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About this poet

Belarusian poet Valzhyna Mort is the author of Collected Body (Copper Canyon Press, 2012) and Factory of Tears (Copper Canyon Press, 2008), which was cotranslated into English by Elizabeth Oehlkers Wright and poet Franz Wright. Mort, who writes in Belarusian and English, is the recipient of a Civitella Ranieri Fellowship, the Bess Hokin Prize from Poetry, and the Lannan Foundation Literary Fellowship, among other honors.

My Father’s Breed

It’s four in the morning.
I’m ten years old.
I’m beating my mother between the mirror and the shoe rack.
The front door is ajar. A bridge
presses its finger to the frozen strip of water.
Snow falls over it gritting like sand on glass.
Both of us in our long nightgowns.

I stare into her earring hole and aim
at her large breasts not to hurt my knuckles.
I slap her face like I flip through channels.

My father lies at the door. From his shirt
lipstick smiles at me with the warmth of urine.
It’s as if somebody threw at him slices
of skinned grapefruit.
Every time she hits him—I hit her.
Look at this. Look whom you’ve bred.

How can he see from under his pink vomit.
But his body smiles—
cannot stop smiling.

From Collected Body. Copyright © 2011 by Valzhyna Mort. Used by permission of Copper Canyon Press. All rights reserved.

From Collected Body. Copyright © 2011 by Valzhyna Mort. Used by permission of Copper Canyon Press. All rights reserved.

Valzhyna Mort

Valzhyna Mort

Belarusian poet Valzhyna Mort is the author of Collected Body (Copper Canyon Press, 2012) and Factory of Tears (Copper Canyon Press, 2008), which was cotranslated into English by Elizabeth Oehlkers Wright and poet Franz Wright.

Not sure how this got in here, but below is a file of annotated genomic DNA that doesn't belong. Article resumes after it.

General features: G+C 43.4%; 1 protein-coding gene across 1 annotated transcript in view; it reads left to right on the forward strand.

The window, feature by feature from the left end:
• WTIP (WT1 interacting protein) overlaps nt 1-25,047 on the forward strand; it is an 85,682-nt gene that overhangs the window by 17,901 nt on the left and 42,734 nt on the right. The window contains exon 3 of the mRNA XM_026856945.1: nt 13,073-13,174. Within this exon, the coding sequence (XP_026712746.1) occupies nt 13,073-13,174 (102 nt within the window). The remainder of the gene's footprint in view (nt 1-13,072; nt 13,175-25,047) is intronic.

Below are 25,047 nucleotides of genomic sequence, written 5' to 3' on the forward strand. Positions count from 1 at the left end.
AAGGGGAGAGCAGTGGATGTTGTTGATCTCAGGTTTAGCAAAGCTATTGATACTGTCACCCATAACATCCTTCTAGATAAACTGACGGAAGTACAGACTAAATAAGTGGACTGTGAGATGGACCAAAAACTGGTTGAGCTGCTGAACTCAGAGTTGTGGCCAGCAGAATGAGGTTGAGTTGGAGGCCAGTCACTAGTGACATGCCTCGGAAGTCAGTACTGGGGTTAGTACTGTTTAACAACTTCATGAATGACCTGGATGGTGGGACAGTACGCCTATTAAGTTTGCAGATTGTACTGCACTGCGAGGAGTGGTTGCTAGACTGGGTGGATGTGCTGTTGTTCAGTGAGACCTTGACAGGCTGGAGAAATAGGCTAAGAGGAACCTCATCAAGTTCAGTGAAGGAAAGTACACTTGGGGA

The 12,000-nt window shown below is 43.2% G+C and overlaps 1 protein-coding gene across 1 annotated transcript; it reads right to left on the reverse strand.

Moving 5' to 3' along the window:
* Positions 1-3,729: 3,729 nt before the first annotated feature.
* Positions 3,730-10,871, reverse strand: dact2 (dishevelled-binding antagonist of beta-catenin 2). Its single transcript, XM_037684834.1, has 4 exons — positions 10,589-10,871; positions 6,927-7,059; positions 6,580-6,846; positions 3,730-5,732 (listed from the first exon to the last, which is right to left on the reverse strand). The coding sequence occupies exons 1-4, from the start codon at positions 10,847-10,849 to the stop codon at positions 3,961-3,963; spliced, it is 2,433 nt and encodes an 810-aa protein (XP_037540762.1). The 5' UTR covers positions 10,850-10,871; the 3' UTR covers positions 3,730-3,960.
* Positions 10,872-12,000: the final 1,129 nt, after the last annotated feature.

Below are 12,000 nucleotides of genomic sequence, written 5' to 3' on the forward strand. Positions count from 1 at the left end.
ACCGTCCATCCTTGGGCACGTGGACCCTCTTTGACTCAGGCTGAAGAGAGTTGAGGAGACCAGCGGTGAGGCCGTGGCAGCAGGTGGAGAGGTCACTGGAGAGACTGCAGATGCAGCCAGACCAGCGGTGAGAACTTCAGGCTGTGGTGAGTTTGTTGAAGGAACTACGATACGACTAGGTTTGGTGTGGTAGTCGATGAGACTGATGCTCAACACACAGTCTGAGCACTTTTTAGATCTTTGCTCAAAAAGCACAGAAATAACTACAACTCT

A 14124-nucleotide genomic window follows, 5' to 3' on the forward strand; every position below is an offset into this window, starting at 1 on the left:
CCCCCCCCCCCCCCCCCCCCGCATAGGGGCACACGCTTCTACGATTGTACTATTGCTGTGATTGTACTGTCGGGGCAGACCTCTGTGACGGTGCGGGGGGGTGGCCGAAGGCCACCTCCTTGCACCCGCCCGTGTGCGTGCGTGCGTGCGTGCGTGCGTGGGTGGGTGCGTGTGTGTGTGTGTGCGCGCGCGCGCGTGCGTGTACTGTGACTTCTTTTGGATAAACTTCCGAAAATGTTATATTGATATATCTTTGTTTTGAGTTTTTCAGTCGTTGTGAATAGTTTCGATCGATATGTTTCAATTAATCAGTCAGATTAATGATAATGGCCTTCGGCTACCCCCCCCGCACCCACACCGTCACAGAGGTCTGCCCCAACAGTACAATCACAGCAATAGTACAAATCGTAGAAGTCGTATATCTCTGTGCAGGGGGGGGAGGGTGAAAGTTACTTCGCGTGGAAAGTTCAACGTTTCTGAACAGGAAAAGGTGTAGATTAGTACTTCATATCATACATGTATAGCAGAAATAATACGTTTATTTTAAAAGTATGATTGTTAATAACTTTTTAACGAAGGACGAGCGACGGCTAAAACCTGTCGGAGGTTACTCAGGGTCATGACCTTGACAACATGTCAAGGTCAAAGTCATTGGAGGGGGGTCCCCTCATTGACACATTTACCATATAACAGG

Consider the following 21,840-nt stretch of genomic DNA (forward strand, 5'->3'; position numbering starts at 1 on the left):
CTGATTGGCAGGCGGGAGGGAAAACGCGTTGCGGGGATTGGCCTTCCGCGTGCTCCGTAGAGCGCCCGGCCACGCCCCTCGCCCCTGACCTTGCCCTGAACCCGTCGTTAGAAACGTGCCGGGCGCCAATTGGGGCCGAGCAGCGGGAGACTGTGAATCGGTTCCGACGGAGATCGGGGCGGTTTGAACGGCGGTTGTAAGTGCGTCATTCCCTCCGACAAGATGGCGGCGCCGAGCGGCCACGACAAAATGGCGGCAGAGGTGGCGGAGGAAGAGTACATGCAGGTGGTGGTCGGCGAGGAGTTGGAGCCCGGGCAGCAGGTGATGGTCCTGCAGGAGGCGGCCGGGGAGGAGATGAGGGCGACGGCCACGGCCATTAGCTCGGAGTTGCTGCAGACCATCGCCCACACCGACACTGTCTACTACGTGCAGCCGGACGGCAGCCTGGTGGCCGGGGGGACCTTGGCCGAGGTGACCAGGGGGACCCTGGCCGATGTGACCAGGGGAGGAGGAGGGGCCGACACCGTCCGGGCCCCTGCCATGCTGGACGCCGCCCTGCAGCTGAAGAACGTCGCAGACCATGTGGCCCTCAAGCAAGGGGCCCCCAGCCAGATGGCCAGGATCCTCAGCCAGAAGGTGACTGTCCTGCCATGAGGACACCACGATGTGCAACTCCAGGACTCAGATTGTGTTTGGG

by this poet

poem
                                                 Here, where I’m dying, in a white 
                                                 house by a blue harbor.
                                                        —Maxim Bakhdanovich

 
Come in, Maxim!... This is Minsk
choked under a pillow of clouds.
2
poem
A yoke of honey in a glass of cooling milk.
Bats playful like butterflies on power lines.
In all your stories blood hangs like braids

of drying onions. Our village is so small,
it doesn’t have its own graveyard. Our souls,
are sapped in sour water of the bogs. 

Men die in wars, their bodies their graves. 
And
poem
a woman moves through dog rose and juniper bushes,
a pussy clean and folded between her legs, 
breasts like the tips of her festive shoes
shine silently in her heavy armoire.

one black bird, one cow, one horse. 
the sea beats against the wall of the waterless.
she walks to a phone booth that waits
a fair